Functional equals cool in the yearbook room
Written by Elizabeth Braden, CJE
Successful teachers know their classroom should be an inviting place that aids learning. If your students are spending afternoons, nights and weekends in there also, as yearbook staff members often do, maybe your room should be more than that.
Many of them are. Not the entire classroom, but there are nice touches that make students feel welcome.
“The most popular feature is that the room has a couple of couches they can lounge on and generally feels like home to the almost 180 students who are involved in journalism,” Michael Tyler, adviser at Saratoga High School in Saratoga, Calif., said.
“The students tend to eat a lot of food here and hang out here when they don’t have other classes,” he said.
Tyler may have room for couches because he was lucky enough to help design the J-room when Saratoga High was remodeled a few years ago. He had a say in the L-shaped room that has a teaching space, and area for 33 iMacs and a back storage room.
Most advisers have to work with the room they are given. That means functionality comes first. There are things you can do to make your yearbook room a cool place to work. Start with the walls. Advisers and staffs use them to communicate, motivate, educate and decorate. Here are ideas carried out in classrooms that keep the fun in functional.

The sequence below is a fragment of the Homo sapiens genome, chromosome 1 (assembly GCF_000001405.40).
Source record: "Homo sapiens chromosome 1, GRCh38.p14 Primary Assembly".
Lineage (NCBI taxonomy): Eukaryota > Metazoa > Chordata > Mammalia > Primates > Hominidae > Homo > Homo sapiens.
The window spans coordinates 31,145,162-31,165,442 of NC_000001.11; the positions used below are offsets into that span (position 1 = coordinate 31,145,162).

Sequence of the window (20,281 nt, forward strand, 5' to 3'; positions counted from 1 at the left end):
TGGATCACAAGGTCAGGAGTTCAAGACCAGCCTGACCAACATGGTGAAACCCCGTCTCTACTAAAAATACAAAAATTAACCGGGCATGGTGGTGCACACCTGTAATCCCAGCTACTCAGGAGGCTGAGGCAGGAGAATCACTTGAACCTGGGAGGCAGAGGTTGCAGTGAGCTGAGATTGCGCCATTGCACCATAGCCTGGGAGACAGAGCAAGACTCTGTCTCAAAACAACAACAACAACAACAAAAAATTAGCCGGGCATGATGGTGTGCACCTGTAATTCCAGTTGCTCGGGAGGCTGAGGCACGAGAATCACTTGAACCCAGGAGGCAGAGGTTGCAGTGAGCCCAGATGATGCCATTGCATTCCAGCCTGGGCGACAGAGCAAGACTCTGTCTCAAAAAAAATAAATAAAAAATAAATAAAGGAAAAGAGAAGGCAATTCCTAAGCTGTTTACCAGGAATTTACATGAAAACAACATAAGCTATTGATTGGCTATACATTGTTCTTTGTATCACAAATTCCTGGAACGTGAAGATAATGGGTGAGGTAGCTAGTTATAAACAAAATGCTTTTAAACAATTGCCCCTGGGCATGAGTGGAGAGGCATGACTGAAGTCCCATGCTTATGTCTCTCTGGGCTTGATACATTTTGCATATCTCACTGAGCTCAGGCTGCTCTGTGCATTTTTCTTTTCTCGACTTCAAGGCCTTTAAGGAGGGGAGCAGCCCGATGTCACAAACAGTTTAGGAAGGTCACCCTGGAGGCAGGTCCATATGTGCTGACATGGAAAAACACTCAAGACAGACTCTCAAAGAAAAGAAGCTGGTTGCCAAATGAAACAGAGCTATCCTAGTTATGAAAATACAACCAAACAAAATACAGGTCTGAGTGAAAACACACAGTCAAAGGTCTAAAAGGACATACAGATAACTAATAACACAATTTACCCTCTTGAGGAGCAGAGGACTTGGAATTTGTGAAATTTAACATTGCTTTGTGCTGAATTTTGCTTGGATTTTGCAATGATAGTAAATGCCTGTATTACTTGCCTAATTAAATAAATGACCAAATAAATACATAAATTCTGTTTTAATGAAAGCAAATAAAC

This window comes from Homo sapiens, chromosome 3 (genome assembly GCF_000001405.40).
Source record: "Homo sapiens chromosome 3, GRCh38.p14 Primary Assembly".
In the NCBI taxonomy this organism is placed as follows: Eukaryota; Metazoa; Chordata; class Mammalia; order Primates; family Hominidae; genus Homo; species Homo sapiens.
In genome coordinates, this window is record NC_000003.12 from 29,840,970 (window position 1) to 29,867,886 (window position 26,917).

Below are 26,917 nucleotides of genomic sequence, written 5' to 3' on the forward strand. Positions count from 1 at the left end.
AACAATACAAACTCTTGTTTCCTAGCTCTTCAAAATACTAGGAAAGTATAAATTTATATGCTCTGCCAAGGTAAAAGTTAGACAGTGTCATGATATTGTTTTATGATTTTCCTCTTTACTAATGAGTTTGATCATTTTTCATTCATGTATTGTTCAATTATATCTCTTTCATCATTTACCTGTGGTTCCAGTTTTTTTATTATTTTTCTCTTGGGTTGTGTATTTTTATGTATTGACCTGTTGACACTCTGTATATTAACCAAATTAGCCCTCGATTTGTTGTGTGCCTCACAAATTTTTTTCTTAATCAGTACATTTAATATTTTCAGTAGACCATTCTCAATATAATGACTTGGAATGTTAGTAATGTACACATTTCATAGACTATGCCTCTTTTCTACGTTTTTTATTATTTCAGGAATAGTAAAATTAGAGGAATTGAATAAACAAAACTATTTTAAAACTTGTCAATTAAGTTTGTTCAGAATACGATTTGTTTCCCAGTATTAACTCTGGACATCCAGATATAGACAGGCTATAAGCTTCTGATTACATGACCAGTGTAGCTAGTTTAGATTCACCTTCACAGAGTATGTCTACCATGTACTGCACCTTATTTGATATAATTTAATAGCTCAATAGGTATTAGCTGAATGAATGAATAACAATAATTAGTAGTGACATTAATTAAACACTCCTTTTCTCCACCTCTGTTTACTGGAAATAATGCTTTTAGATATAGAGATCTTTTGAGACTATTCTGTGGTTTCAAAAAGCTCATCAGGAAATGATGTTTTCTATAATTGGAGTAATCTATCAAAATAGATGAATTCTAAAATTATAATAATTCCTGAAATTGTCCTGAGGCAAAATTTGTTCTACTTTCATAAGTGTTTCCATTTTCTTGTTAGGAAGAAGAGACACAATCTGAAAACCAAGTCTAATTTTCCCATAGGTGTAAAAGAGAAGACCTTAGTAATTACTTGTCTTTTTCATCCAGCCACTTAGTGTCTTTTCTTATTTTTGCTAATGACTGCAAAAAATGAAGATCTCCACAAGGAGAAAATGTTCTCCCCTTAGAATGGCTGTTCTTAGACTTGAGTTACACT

Taking care of monkeys
You could use the regular whiteboard to have students sign in and out of class. But Janet Klotz, adviser at Kucera Middle School, Rialto, Calif., created a large one divided with electrical tape into 20 sections to keep track of her staff.
Each of the 20 staff members has their own section, with their own neon-colored monkey. The monkey has their name on it, and their press pass clipped to it. Next to the monkey they write what time they left, where they are going, what they are doing and when they will be back. They take their Yearbook Staff Press Pass with them as their hallway pass.
“They are monkeys because when I went to yearbook camp the first time, the director talked about how each student’s individual problem can become a monkey on the adviser’s back. They also discussed how to make sure that the students handled their own monkeys (problems) so that the adviser wasn’t juggling more monkeys than necessary,” Klotz said.